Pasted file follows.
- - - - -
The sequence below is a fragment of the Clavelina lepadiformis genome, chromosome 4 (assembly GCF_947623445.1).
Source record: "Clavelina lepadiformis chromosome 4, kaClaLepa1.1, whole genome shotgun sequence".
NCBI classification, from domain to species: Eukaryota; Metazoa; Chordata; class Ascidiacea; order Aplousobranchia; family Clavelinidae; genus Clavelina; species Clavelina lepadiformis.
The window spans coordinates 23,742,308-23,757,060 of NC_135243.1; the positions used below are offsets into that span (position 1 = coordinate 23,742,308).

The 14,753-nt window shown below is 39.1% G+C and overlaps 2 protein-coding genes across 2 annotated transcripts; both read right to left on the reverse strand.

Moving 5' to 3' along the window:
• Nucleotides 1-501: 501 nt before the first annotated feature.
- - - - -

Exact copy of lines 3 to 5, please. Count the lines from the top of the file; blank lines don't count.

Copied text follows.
NCBI classification, from domain to species: Eukaryota; Metazoa; Chordata; class Ascidiacea; order Aplousobranchia; family Clavelinidae; genus Clavelina; species Clavelina lepadiformis.
The window spans coordinates 23,742,308-23,757,060 of NC_135243.1; the positions used below are offsets into that span (position 1 = coordinate 23,742,308).

The 14,753-nt window shown below is 39.1% G+C and overlaps 2 protein-coding genes across 2 annotated transcripts; both read right to left on the reverse strand.